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One Year in the Dakotas

A year ago we moved to our new home in Brookings, South Dakota: the temperature was a maximum of -2F and minimum -24F. One year later nothing has changed: I woke up this morning to -18f and for most of today the temperature warmed up to -6F.  Apart from that EVERYTHING HAS CHANGED.

We have lived through Covid-19, learning how to wear masks and be socially distant. We lived through a presidential election, learning how fragile the US democratic system is when assaulted by populist racism. We learned to drive on the other side of the road, to speak of gas for the tank, miles for distance, Fall for Autumn, and I-zay-yah for the Bible. We have seen extraordinary beauty in the Black Hills, awesome stark vistas in the Badlands, and fantastic sunsets over the wide-open prairie grasslands. We encountered beautiful art in the Redlands Art Gallery, fabulous fall leaves in the Oakwood Sate Park, and quilt shops everywhere.

When the Covid virus drove us into our home we had time to re-learn skills we had long neglected. Jenny has completed a quilt for our grandson Ben, and rediscovered her camera (and is now experimenting with aperture, shutter speed and depth of field).  I have rediscovered my guitar and find joy in playing music for nobody else but me.

We have both enjoyed our contributions to the life of First United Methodist Church here in Brookings: Jenny has been part of the team that planned how to sanitize the buildings and keep them clean in ways not needed before. I have learned how to preach virtually and to keep an eye on finances and leadership teams via Zoom.  We are now back worshipping in-person, but many people are opting to remain online until they have been vaccinated, or the virus subsides.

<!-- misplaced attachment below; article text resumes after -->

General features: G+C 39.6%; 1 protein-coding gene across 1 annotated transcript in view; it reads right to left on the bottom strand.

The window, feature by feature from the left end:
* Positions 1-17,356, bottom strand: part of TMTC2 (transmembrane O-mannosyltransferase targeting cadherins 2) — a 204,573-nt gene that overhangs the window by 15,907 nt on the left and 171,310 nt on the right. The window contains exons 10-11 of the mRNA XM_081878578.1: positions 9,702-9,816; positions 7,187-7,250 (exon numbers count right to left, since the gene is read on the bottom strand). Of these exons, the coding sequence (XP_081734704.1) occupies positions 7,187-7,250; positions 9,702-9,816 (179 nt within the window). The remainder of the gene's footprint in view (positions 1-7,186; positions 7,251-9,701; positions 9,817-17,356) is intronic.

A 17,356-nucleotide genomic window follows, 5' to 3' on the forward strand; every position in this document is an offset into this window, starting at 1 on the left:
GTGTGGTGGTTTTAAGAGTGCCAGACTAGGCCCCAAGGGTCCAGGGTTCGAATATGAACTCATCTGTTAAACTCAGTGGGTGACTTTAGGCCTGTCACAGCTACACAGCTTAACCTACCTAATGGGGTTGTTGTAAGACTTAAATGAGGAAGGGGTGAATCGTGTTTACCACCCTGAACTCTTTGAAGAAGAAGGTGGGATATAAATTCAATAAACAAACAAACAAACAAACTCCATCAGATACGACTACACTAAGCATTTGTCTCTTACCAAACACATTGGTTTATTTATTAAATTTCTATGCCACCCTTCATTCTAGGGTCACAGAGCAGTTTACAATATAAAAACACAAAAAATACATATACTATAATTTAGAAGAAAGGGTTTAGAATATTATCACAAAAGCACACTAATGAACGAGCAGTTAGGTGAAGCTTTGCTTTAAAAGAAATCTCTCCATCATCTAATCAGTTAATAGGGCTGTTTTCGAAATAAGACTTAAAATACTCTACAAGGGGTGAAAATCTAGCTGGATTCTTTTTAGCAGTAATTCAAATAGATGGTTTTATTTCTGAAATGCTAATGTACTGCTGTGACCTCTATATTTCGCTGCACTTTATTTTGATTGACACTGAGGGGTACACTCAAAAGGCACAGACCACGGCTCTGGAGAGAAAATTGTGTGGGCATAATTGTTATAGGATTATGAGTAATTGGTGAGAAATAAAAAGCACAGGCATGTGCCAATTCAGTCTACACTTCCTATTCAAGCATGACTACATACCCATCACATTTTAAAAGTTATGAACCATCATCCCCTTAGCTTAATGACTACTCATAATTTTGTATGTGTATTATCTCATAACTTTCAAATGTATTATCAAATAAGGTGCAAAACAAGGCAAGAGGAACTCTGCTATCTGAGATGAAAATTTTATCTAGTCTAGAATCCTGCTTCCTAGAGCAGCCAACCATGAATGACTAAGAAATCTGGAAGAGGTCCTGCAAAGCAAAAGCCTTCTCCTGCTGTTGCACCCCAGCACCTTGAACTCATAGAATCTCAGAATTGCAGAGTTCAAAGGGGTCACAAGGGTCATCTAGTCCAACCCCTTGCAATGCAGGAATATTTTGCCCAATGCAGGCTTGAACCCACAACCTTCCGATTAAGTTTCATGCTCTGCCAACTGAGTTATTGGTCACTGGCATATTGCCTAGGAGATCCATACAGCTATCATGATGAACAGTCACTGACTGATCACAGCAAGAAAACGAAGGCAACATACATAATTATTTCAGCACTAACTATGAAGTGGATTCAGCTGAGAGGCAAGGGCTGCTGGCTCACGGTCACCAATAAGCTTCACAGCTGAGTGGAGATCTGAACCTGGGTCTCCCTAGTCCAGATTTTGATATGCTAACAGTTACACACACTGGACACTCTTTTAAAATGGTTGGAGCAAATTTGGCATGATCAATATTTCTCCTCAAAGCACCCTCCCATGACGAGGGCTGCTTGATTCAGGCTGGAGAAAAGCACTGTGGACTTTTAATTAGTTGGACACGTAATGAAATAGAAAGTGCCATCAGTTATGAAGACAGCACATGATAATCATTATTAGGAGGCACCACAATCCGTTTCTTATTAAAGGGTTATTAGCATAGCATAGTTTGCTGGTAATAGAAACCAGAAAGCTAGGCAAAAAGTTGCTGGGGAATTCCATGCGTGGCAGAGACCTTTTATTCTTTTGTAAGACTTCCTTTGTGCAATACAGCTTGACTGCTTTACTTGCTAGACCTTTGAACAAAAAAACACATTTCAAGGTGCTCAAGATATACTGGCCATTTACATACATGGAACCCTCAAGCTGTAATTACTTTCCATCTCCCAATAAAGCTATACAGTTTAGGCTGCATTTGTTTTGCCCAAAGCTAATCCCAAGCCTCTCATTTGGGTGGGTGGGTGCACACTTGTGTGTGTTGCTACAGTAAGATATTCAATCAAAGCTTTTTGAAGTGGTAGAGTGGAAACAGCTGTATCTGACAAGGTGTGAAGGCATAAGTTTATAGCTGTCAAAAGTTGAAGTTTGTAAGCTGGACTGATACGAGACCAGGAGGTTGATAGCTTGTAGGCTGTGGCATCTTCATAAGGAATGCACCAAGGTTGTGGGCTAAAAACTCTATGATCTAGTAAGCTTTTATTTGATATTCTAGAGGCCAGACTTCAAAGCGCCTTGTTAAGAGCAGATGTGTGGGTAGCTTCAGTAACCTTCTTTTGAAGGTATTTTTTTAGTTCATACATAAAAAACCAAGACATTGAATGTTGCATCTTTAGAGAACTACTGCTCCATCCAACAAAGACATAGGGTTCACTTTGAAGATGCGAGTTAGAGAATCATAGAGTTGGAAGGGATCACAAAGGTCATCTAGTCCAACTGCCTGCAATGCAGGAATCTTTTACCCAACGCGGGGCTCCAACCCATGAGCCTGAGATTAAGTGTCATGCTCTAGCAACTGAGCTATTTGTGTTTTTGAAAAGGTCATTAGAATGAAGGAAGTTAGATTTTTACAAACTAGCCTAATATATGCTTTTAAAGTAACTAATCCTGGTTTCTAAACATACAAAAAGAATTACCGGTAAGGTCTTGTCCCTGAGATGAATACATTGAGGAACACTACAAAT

We have been honoured to meet these hospitable, kind and warmly generous mid-western people. These people are the “salt of the earth” type of people who would literally give away the shirt off their backs. They welcomed us along with our strange accents and new ways of saying things. And we are humbled by their generosity.

Of course we miss our family and friends. We are so aware of being ten thousand miles away from home, with airports that are closed to South Africans because of their mutant Covid variant. We miss the music of Africa, including the singing of the Black Methodist church. And we miss the gathering of people – something that is a worldwide phenomenon (except for New Zealand). It is tough having no past history. Nobody cares about the life we lived before arriving here, or our contribution to the history of South Africa – and neither should they. We live in a different culture, and offer our hard won skills to a world entirely different from our own.

But we have gained so much. Jenny and I have deepened our friendship with each other. We have had time to reflect on our inner spirituality, to face our fears and appreciate our joys. And we are content to be on this adventure.



“To comfort the afflicted and afflict the comfortable” Finley Peter Dunne (1867–1936)